MINNEAPOLIS (AP) Matt Cassel was polished. Teddy Bridgewater was poised.
The Minnesota Vikings have yet to pick a starting quarterback, but their passing game has sure been productive in the preseason.
Bridgewater gave the giddy fans chanting his first name a pair of go-ahead touchdown throws to cheer for in the fourth quarter, propelling the Vikings past the Arizona Cardinals 30-28 on Saturday night.
Wide receiver Greg Jennings shouted, ''Teddy's world!'' as he walked out of the locker room.
''It's not. I'm still the young guy here. I still have a lot to prove,'' Bridgewater said.
Cassel has taken the majority of the turns with the first-team offense, and the veteran has done nothing but solidify his status.
Coach Mike Zimmer said he hasn't reached the date he's had in mind for a decision. Bridgewater at least gave him more to think about with his second-half performance, albeit against backups and guys bound to be cut in a couple of weeks.
''I'm very pleased. I'm just going to continue to try and get better from here,'' said Bridgewater, who finished 16 for 20 for 177 yards, much better than his debut.
Less than a minute after the Cardinals had gone ahead on a bizarre fourth-down score off a loose ball, Bridgewater floated a back-shoulder fade pass from 2 yards to Rodney Smith with 18 seconds remaining for the lead.
''Teddy was calm. He was smart. That whole series was a lot of blitzes,'' Zimmer said.
On that final drive, Bridgewater completed six of seven passes for 77 yards.
''I give Teddy a lot of credit. He was impressive. It was a very nice drive he put together,'' Cardinals coach Bruce Arians said.
''He does it every day in practice. I wasn't surprised at all. He always puts the ball on the money,'' Smith said.
Kyle Rudolph had four catches for 89 yards and a scoring toss from Cassel as the Vikings kept their first team in for the whole first half, and Bridgewater and the backups picked up where they left off.
Lindley dropped the fourth-and-goal shotgun snap, and in the scrap for the ball, center John Estes got down on his knees and batted it behind him. Zach Bauman scooped it up and ran in for the score with 1:11 remaining.
The ruling was that because there was no possession by Lindley, advancement was allowable.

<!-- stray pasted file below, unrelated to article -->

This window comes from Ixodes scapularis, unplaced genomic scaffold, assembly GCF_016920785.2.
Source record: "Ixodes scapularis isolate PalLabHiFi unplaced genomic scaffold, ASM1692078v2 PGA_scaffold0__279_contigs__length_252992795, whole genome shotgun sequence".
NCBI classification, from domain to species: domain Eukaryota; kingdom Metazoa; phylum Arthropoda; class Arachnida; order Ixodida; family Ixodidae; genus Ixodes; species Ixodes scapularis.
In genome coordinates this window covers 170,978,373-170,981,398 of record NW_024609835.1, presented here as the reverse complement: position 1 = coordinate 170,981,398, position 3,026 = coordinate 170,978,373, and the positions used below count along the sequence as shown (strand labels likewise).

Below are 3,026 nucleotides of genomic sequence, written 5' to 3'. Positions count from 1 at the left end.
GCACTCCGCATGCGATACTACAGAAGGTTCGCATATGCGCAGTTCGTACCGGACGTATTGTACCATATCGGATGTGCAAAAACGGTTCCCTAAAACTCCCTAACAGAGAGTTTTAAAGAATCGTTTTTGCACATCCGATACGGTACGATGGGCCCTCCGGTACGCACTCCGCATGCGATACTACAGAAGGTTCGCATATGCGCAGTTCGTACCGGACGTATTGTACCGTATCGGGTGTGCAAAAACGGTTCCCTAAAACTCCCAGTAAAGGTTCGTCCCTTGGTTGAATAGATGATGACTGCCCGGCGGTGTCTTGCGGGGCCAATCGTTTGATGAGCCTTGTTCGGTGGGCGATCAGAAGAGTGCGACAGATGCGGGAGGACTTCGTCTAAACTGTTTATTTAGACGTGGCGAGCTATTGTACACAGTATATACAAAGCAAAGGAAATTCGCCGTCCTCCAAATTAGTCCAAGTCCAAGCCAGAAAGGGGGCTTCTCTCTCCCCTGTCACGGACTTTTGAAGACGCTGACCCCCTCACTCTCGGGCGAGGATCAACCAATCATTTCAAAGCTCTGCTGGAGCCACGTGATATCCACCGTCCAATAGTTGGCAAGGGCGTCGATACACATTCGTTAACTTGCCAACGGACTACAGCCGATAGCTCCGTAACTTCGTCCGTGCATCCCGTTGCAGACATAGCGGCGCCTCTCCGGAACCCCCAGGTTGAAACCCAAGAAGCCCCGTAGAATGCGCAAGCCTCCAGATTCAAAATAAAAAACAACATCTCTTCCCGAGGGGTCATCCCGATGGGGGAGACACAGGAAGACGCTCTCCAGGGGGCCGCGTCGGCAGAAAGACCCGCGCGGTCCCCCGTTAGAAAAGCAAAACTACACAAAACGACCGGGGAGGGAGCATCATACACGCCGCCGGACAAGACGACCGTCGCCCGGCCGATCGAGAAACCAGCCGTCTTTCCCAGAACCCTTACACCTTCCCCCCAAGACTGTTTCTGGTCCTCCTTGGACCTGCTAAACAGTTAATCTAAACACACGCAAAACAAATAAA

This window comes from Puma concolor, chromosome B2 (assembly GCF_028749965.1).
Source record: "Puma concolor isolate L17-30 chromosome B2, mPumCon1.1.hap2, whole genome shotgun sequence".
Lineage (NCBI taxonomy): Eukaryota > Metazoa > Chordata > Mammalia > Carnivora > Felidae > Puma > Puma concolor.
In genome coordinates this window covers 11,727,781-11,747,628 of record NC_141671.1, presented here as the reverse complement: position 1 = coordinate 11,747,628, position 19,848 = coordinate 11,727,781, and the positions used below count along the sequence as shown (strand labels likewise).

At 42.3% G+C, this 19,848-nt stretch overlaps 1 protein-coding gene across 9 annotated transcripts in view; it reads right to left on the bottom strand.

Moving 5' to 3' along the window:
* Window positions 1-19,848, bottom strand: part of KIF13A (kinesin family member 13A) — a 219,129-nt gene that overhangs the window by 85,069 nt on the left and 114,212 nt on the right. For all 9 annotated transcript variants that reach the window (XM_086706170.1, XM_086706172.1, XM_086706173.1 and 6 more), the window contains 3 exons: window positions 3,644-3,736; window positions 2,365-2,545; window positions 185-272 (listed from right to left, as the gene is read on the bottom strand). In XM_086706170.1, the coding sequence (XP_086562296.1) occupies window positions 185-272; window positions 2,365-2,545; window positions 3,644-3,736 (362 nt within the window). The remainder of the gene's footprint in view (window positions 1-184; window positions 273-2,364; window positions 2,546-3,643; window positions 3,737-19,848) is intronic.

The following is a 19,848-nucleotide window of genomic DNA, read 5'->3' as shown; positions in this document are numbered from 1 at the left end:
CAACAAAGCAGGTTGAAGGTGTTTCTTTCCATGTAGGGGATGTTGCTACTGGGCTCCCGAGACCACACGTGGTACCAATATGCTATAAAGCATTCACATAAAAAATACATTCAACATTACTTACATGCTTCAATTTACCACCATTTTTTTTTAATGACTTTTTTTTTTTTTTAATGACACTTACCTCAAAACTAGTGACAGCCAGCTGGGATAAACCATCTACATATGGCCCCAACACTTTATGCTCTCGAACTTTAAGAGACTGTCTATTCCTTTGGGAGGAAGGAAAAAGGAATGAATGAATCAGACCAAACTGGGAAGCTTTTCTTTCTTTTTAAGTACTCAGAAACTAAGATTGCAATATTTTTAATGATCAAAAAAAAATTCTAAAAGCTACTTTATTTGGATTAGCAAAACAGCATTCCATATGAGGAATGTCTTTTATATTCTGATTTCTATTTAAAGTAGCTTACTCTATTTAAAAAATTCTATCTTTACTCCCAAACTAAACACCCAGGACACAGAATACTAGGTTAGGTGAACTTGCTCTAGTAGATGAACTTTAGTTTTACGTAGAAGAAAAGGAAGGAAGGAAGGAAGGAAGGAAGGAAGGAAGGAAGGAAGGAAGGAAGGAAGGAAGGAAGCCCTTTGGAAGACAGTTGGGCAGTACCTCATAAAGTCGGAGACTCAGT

''I saw a play I hadn't seen in 22 years, that touchdown,'' Arians said, deadpanning. ''It was designed.''
For the first time since training camp started, the Cardinals actually breathed some fresh air while they tuned up for the regular season.
After playing their exhibition opener and holding every practice inside at their covered home stadium just outside of sultry Phoenix, they finally left the air conditioning.
The temperature at kickoff was 85 degrees, steamy for Minnesota, but practically a cold front for the Arizona desert in August.
Cassel was sharp in his only series last week against Oakland, and this time over a bigger sample size he was just as good, going 12 for 16 for 153 yards with one touchdown and no turnovers. Cassel even ran three times for 30 yards when nobody was open, but the middle of the field.
His go-to target was Rudolph, the tight end who has returned for his fourth year much richer, a little slimmer and poised for a breakout season in the new scheme under offensive coordinator Norv Turner.
After failing to hang on to a high throw in the back corner of the end zone on third-and-goal at the end of the first drive, Rudolph finished the second possession with a 51-yard catch and run into the end zone.
''I want to have a big role in this offense, especially in the passing game. For me, it's why you put in all the work,'' Rudolph said.
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